Fire can increase your land’s natural resource value

Searching for a cost-effective management tool to increase the natural resource value of your property?

Get back to basics with one of the earliest methods used by nature and man — fire.

Last month’s column discussed the benefits of integrating prescribed burning into your land management plan for forestry, wildlife and recreational use. This month’s column will cover a few burn basics every landowner should review in detail in order to utilize prescribed fire most effectively.


Your objectives determine the appropriate season to burn. Winter burning (November through March) is most desirable for reducing fuel, controlling hardwood growth in younger pine stands and halting the spread of brown spot needle blight.

Summer burns (June through October) may be more useful for controlling hardwoods in older pine stands. Late summer and early fall is also the ideal time to conduct site preparation burns.

Weather conditions will greatly influence the success of your burn. Surface fuels need to be dry enough to carry a fire, while soils need adequate moisture to prevent scorching.

Plan to burn several days after a rain, and aim for a relative humidity between 30 and 50 percent with moderate, steady winds (between 2 and 10 miles per hour in a stand) from the north or northwest. 

Ideal air temperatures will vary depending on the season of the burn.

Proper planning

Burning responsibly requires an applied knowledge of fire behavior, suppression methods and fire effects. A written plan should be prepared beforehand by a professional such as a forester or certified prescribed burn manager. 

This plan should provide the following information: burn objectives, necessary weather conditions, burning technique, season, time of day, equipment and manpower needs, expected fire behavior and a detailed map with the area location, number of acres, property lines, and established firelines.

Ensuring firelines are placed correctly is a key component to burn success. Create firelines using a tractor-plow unit or dozer and plow deep enough to expose mineral soil and wide enough to hold the fire.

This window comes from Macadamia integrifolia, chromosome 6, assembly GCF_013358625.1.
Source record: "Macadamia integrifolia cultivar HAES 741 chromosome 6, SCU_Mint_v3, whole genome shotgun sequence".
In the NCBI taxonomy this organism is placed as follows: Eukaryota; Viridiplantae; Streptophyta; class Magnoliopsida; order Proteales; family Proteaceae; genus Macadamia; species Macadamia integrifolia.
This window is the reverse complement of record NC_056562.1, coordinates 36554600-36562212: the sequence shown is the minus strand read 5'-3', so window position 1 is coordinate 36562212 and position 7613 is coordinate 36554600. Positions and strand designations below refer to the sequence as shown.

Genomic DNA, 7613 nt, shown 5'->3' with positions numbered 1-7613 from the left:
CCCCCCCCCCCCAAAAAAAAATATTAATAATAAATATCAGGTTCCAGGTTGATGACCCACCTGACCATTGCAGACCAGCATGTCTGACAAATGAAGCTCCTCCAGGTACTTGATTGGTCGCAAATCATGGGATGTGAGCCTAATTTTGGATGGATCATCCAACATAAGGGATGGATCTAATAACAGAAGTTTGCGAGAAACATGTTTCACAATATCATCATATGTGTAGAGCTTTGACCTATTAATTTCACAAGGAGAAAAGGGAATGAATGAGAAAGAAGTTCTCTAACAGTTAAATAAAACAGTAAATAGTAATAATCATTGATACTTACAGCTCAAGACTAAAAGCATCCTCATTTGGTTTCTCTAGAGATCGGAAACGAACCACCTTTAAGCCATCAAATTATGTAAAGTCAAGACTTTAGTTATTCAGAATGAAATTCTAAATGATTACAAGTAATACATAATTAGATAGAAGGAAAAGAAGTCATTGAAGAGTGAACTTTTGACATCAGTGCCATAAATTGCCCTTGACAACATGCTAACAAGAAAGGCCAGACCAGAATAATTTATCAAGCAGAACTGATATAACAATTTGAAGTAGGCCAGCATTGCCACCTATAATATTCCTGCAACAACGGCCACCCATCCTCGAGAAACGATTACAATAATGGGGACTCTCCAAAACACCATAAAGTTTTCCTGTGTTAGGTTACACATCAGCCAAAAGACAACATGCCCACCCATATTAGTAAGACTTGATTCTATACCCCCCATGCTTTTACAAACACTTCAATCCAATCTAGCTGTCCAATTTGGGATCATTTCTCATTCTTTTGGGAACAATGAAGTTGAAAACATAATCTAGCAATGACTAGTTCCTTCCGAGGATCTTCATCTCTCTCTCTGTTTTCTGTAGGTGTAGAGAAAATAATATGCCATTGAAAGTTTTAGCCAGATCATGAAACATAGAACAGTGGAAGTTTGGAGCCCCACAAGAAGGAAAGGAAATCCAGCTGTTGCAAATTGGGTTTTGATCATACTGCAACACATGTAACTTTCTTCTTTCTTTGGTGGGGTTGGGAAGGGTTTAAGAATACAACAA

Make use of existing natural and manmade features, keep plowed lines as straight as possible and avoid obstacles that could complicate the process.

Prior to burning, review your state’s laws regarding burning, obtain a permit if necessary, and notify adjacent landowners and local fire departments.

In order to minimize the impact of smoke, identify smoke-sensitive areas such as hospitals, airports, highways or working farms located downwind of or adjacent to the burn. Avoid burning if such an area is located within a half mile downwind of the burn.

Also, avoid having a burn that continues to smolder throughout the night when smoke settles on the ground, follows drainage patterns and mixes with fog, reducing visibility on roads and bridges.

Burn execution

Be sure your fire crew is trained properly and well supplied with equipment in good working order. That includes drip torches, an adequate supply of drip torch fuel, fire rakes, fire flaps, power saws and first aid materials.

After you review the burn plan with the crew, set a test fire to determine if fire behavior is what you anticipated in the prescription. Establish a downwind safety zone if necessary.

Next, instruct designated crew members to begin firing according to the burn plan while others patrol with suppression tools in case the fire behavior changes. Be aware of changing weather conditions that could create problems.

Burn evaluation

Check your area a few weeks post-burn to determine the degree of immediate success. Areas to consider include fuel consumption, hardwood kill and possible pine scorch. Continue to evaluate periodically, and plan future burns based on these results.

When used properly, prescribed fire can be a landowner’s most valuable tool for multiple-use forest management.



TAGS: Management
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